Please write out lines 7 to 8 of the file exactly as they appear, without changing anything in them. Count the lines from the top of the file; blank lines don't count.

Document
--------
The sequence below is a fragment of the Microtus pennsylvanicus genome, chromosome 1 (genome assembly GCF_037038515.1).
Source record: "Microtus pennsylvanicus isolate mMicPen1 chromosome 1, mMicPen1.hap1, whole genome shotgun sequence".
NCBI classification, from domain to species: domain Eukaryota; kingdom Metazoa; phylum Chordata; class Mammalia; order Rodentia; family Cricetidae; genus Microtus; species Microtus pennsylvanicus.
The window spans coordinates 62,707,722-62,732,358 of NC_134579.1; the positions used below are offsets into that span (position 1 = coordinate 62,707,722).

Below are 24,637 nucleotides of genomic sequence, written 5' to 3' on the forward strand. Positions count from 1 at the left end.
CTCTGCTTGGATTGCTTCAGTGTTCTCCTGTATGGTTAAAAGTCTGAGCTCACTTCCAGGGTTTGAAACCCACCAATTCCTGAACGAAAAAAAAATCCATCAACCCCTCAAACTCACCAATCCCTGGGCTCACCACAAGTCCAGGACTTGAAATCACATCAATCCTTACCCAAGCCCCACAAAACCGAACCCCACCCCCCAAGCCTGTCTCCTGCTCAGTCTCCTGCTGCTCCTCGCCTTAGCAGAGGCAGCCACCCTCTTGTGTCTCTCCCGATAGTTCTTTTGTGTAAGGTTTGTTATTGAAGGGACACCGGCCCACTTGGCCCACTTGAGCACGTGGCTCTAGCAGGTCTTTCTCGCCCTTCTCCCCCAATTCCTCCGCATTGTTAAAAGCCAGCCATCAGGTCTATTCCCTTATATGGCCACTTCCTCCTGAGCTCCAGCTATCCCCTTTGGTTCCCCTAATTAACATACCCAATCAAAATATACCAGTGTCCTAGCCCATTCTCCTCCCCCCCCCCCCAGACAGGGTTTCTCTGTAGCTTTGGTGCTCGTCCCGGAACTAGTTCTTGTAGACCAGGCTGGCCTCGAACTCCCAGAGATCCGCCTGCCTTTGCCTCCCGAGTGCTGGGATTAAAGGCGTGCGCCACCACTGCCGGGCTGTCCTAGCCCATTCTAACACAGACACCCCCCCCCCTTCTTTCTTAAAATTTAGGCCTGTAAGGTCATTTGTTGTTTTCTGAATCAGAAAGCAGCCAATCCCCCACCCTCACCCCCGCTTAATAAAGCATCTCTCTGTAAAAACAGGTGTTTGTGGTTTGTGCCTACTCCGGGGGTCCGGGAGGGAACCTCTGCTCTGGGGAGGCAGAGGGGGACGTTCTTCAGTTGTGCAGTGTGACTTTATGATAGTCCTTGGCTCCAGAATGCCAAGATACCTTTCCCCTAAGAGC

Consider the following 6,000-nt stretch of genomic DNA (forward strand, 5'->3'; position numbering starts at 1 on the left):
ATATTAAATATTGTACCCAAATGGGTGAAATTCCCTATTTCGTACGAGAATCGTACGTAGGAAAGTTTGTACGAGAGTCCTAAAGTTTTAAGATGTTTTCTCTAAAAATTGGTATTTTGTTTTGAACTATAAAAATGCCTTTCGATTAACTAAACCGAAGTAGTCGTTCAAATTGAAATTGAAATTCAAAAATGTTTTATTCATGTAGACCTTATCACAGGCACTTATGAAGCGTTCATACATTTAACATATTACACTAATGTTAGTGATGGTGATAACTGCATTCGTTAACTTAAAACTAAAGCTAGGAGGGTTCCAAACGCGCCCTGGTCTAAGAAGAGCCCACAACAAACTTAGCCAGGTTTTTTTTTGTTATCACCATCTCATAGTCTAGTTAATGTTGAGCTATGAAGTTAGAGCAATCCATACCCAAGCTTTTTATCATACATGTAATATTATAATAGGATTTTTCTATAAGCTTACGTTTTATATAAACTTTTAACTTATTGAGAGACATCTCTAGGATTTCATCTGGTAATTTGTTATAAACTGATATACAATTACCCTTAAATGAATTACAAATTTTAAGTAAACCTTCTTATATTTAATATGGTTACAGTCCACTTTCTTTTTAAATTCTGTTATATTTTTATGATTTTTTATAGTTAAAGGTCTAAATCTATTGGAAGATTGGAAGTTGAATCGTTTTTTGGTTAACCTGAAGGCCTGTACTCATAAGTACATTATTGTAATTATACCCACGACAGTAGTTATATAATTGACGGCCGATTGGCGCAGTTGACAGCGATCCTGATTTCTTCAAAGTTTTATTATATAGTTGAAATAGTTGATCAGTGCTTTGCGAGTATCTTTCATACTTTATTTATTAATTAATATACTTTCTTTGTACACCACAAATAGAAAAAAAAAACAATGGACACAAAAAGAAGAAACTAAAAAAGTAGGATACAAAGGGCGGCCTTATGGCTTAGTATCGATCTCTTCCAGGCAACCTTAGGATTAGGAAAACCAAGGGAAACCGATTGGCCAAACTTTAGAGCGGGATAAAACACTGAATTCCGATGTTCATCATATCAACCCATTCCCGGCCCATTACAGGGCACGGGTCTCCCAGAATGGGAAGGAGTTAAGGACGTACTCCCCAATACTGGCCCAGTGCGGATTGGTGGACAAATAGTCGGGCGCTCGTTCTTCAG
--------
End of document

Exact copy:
Consider the following 6,000-nt stretch of genomic DNA (forward strand, 5'->3'; position numbering starts at 1 on the left):
ATATTAAATATTGTACCCAAATGGGTGAAATTCCCTATTTCGTACGAGAATCGTACGTAGGAAAGTTTGTACGAGAGTCCTAAAGTTTTAAGATGTTTTCTCTAAAAATTGGTATTTTGTTTTGAACTATAAAAATGCCTTTCGATTAACTAAACCGAAGTAGTCGTTCAAATTGAAATTGAAATTCAAAAATGTTTTATTCATGTAGACCTTATCACAGGCACTTATGAAGCGTTCATACATTTAACATATTACACTAATGTTAGTGATGGTGATAACTGCATTCGTTAACTTAAAACTAAAGCTAGGAGGGTTCCAAACGCGCCCTGGTCTAAGAAGAGCCCACAACAAACTTAGCCAGGTTTTTTTTTGTTATCACCATCTCATAGTCTAGTTAATGTTGAGCTATGAAGTTAGAGCAATCCATACCCAAGCTTTTTATCATACATGTAATATTATAATAGGATTTTTCTATAAGCTTACGTTTTATATAAACTTTTAACTTATTGAGAGACATCTCTAGGATTTCATCTGGTAATTTGTTATAAACTGATATACAATTACCCTTAAATGAATTACAAATTTTAAGTAAACCTTCTTATATTTAATATGGTTACAGTCCACTTTCTTTTTAAATTCTGTTATATTTTTATGATTTTTTATAGTTAAAGGTCTAAATCTATTGGAAGATTGGAAGTTGAATCGTTTTTTGGTTAACCTGAAGGCCTGTACTCATAAGTACATTATTGTAATTATACCCACGACAGTAGTTATATAATTGACGGCCGATTGGCGCAGTTGACAGCGATCCTGATTTCTTCAAAGTTTTATTATATAGTTGAAATAGTTGATCAGTGCTTTGCGAGTATCTTTCATACTTTATTTATTAATTAATATACTTTCTTTGTACACCACAAATAGAAAAAAAAAACAATGGACACAAAAAGAAGAAACTAAAAAAGTAGGATACAAAGGGCGGCCTTATGGCTTAGTATCGATCTCTTCCAGGCAACCTTAGGATTAGGAAAACCAAGGGAAACCGATTGGCCAAACTTTAGAGCGGGATAAAACACTGAATTCCGATGTTCATCATATCAACCCATTCCCGGCCCATTACAGGGCACGGGTCTCCCAGAATGGGAAGGAGTTAAGGACGTACTCCCCAATACTGGCCCAGTGCGGATTGGTGGACAAATAGTCGGGCGCTCGTTCTTCAG